In the past, some examples of xanthones with moderate AChE inhibitory activity were reported []. Further recent research introduced two new xanthones, 162 and 163, to this group of AChEi also with moderate inhibitory activity. Macluraxanthone (162) which was obtained from the root of Maclura pomifera (Moraceae) was found to elicit non-competitive AChE inhibition (IC50 = 8.47 µM) []. Furthermore, docking studies yielded results supporting in vitro results. Triptexanthoside C (163) which was isolated from the methanolic extract of Gentianella amarella ssp. acuta (Gentianaceae) was observed to elicit AChE inhibition with an IC50 = 13.8 µM [].
The methanolic extract of Paulownia tormentosa fruits, with a potent inhibitory activity against AChE, was subjected to bioactivity-guided fractionation which allowed the identification of some geranylated flavonoids, such as cholinesterase inhibitors, of which the most active resulted to be 6-geranyl-3,3’,5,5’,7-pentahydroxy-4’-methoxyflavane (164), 6-geranyl-3’,5,5’,7-tetrahydroxy-4’-methoxyflavanone (165) and diplacone (166), which were observed to show mixed-type inhibition of human AChE with IC50= 15.6, 22.9 and 7.2 µM, respectively []. In addition, the fact that these compounds were also observed to elicit significant BChE inhibition makes them interesting as potential dual inhibitors.
The flavonols present in Sophora flavescens (Fabaceae) were studied for several biological activities relevant for AD. Sophoflavescenol (167), icaritin (168), demethylanhydro-icaritin (169), 8-C-lavandurylkaempferol (170) and kaempferol (171) were all found to be good AChE inhibitors, with IC50 values of 8.37, 6.47, 6.67, 5.16 and 3.31 µM, respectively []. Compounds 167-171 were also found to elicit significant BChE and BACE1 inhibition.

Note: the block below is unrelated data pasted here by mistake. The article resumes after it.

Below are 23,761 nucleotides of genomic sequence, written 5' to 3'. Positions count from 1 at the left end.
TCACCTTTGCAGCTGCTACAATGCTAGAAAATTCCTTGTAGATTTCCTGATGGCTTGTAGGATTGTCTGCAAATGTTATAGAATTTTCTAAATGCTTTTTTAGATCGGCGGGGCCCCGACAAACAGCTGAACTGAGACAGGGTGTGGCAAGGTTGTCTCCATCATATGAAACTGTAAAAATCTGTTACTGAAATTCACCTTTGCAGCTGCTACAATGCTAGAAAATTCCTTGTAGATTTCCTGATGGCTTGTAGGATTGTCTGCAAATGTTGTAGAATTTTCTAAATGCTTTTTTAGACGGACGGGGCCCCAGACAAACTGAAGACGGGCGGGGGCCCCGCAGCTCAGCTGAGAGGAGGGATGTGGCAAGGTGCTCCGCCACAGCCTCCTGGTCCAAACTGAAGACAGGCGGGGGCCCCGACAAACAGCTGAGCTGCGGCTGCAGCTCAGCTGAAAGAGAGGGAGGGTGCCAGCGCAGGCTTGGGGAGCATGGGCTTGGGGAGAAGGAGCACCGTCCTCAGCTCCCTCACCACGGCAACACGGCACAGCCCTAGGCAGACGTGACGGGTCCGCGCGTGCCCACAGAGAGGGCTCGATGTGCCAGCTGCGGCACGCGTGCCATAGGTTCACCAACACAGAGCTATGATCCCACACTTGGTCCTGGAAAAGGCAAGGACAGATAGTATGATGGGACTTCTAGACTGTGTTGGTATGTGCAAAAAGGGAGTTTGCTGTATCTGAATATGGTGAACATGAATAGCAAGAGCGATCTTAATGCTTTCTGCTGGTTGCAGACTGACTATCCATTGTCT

The methanol extract from roots of Morus lhou (Moraceae), a polyphenol-rich plant, was found to yield nine flavonoids (172 180) of which eight showed AChE inhibition []. A new flavone, 5’-geranyl-4’-methoxy-5,7,2’-trihydroxyflavone (172), was identified as the most potent inhibitor (IC50 = 10.95 µM). 5’-geranyl-5,7,2’,4’-tetrahydroxyflavone (173), kuwanon U (174), kuwanon E (175), morusin (176), cyclomorusin (178), neocyclomorusin (179) and kuwanon C (180) were all observed to be moderate AChE inhibitors (IC50 = 16.21 - 36.4 µM) and morusinol (177) was observed to be weakly active (IC50= 173.49 µM). C-3 prenylated flavones 176, 178, 179 and 180 were found to be noncompetitive inhibitors whereas those unsubstituted at C-3 172-175 were mixed inhibitors. Flavonoids 172 180were also found to inhibit BChE [].
On the other hand, three potent AChEi were obtained from Broussonetia papyrifera, another plant belonging to the Moraceae family. From the ethanolic extract of the roots of B. papyrifera which was found to elicit cholinesterase inhibitory activity, prenylated flavonols 181 – 183 were isolated and characterized []. 8-(1,1-dimethylallyl)-5’-(3-methylbut-2-enyl)-3’,4’,5,7-tetrahydroxyflavonol (181), papyriflavonol (182) and broussoflavonol (183) were observed to inhibit human erythrocyte AChE with IC50 values of 0.82, 3.1 and 2.7 µM, respectively. Compound 181, the most potent, acted as a time-dependent, slow reversible inhibitor.
Isoorientin (184) and isovitexin (185) were identified as the compounds responsible for the AChE inhibition observed in the extracts from flowers and rhizomes of Iris pseudopumila (Iridaceae) from Italy []. Compound 184 was observed to be the highest inhibitor with an IC50 = 26.8 µM while 185, lacking the 3’-hydroxy group in ring B, was observed to show an IC50 value of 36.4 µM. Both compounds were also found to have the ability of significantly inhibiting BChE.
On the other hand, a pterocarpan with moderate AChE inhibition was isolated from the polar extract ofZygophyllum eurypterum (Zygophyllaceae) collected in Pakistan. Atricarpan D [(-)-2,9-dimethoxy-4-(5-oxohexyl)pterocarpan] (186) was observed to inhibit AChE with an IC50 = 20.5 µM []. Interestingly, three other pterocarpans with similar structure were obtained along with atricarpan D but they were found to be inactive against AChE. Nevertheless, the four pterocarpans were all found to be BChE inhibitors.